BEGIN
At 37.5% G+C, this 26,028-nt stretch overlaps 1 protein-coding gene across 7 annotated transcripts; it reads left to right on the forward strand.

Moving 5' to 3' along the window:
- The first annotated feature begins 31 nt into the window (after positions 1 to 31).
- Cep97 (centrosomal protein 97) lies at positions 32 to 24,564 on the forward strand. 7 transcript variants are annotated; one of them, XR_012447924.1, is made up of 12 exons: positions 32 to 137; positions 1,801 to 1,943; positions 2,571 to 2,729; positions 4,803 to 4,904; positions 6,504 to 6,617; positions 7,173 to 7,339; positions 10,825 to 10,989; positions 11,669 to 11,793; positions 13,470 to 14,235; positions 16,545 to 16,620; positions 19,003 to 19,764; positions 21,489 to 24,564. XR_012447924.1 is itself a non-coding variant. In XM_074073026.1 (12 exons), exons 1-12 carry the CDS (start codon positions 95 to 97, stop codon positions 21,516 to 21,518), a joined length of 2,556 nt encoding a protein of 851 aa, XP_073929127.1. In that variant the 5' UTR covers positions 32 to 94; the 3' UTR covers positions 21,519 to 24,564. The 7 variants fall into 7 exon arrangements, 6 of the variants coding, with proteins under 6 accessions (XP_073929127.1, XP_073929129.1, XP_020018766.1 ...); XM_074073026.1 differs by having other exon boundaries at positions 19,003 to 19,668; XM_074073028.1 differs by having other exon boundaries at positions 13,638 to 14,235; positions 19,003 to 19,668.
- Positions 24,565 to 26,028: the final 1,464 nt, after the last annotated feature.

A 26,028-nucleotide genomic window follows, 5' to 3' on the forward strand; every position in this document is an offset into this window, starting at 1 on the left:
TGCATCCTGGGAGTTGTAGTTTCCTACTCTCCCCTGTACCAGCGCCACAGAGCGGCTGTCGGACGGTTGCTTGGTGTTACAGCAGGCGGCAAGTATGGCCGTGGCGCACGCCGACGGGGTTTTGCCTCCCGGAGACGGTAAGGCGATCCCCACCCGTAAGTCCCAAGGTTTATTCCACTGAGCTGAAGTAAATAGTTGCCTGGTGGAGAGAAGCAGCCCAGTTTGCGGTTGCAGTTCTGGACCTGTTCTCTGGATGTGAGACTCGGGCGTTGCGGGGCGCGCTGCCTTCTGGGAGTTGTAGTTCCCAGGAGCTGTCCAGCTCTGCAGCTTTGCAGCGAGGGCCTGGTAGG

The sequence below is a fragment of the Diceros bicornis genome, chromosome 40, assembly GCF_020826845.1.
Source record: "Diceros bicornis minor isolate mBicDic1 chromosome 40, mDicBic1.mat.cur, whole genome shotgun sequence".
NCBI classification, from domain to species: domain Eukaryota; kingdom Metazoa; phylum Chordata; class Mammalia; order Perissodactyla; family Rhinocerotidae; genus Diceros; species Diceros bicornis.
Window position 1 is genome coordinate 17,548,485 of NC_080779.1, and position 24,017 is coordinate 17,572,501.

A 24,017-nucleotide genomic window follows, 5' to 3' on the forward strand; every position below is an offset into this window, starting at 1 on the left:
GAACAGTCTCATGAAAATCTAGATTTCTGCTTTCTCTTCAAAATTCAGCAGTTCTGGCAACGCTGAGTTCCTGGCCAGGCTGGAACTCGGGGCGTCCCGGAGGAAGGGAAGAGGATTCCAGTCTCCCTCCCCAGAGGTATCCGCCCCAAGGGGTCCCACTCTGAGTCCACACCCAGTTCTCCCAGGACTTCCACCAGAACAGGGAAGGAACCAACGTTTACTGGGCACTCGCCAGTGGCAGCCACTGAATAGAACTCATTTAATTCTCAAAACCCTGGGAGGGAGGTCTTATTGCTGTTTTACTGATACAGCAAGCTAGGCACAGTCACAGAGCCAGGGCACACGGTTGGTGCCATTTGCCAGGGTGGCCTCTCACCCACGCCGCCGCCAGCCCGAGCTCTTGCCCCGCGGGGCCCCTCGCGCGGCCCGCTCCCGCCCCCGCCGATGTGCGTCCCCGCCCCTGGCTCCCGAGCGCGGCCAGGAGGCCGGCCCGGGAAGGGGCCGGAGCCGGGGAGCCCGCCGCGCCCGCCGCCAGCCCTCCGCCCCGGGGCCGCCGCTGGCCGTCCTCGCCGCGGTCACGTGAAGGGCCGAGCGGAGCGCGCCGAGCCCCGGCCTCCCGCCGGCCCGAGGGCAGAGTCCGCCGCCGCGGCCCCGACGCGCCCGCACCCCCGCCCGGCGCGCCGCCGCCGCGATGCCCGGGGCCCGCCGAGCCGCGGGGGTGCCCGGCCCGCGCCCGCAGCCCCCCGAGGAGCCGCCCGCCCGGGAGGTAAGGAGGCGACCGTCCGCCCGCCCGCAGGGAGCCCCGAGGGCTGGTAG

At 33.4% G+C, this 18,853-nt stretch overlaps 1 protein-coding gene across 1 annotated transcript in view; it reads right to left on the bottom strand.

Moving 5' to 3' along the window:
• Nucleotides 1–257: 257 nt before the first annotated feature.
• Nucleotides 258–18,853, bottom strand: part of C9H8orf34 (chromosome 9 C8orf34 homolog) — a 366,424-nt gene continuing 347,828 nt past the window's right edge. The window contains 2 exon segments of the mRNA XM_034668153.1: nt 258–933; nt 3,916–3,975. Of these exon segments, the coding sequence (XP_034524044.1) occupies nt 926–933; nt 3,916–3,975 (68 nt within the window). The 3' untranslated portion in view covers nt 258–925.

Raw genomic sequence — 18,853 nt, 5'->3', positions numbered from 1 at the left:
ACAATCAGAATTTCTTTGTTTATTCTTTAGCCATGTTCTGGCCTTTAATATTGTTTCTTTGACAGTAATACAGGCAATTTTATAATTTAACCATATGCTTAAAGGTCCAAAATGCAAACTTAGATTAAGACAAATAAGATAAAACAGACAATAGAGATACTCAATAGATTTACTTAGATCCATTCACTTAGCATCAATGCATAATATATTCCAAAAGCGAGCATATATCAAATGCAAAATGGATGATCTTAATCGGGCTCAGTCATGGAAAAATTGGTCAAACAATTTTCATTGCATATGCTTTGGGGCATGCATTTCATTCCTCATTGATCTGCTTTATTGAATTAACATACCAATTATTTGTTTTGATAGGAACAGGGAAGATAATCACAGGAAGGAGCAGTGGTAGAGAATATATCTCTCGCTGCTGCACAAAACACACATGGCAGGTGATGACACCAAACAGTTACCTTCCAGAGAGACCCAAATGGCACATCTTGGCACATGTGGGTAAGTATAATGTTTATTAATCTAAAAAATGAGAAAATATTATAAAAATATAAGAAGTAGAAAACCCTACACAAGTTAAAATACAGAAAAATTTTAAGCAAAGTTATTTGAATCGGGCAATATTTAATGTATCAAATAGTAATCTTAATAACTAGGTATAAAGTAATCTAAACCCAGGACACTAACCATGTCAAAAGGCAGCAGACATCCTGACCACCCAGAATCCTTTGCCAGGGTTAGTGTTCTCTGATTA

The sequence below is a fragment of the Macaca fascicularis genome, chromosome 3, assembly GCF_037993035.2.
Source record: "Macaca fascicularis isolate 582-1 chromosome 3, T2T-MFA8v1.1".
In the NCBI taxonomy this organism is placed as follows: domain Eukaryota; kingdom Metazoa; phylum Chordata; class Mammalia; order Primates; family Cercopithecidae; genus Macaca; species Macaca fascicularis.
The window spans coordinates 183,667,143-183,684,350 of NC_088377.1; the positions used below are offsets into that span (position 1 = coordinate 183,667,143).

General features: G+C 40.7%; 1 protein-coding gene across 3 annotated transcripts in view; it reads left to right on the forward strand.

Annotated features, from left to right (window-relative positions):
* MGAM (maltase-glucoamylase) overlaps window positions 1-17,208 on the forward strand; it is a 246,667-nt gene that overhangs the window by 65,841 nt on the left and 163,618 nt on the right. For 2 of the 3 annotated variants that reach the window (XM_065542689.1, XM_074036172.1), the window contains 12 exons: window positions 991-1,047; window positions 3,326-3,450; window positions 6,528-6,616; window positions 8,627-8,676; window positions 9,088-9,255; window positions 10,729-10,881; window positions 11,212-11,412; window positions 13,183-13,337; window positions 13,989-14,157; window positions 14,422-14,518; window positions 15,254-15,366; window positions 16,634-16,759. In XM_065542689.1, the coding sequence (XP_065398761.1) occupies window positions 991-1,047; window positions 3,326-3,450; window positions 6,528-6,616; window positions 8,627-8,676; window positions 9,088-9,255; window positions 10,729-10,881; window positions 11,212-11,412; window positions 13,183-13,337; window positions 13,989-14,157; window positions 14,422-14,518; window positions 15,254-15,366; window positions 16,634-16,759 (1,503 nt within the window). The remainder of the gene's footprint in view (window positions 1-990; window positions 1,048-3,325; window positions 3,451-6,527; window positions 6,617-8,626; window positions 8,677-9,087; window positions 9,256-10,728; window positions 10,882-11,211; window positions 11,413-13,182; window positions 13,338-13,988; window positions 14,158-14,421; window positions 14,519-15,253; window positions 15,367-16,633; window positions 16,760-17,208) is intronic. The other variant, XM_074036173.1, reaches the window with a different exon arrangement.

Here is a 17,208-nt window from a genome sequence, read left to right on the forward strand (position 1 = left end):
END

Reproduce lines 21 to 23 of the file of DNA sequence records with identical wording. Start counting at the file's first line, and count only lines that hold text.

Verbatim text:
Source record: "Macaca fascicularis isolate 582-1 chromosome 3, T2T-MFA8v1.1".
In the NCBI taxonomy this organism is placed as follows: domain Eukaryota; kingdom Metazoa; phylum Chordata; class Mammalia; order Primates; family Cercopithecidae; genus Macaca; species Macaca fascicularis.
The window spans coordinates 183,667,143-183,684,350 of NC_088377.1; the positions used below are offsets into that span (position 1 = coordinate 183,667,143).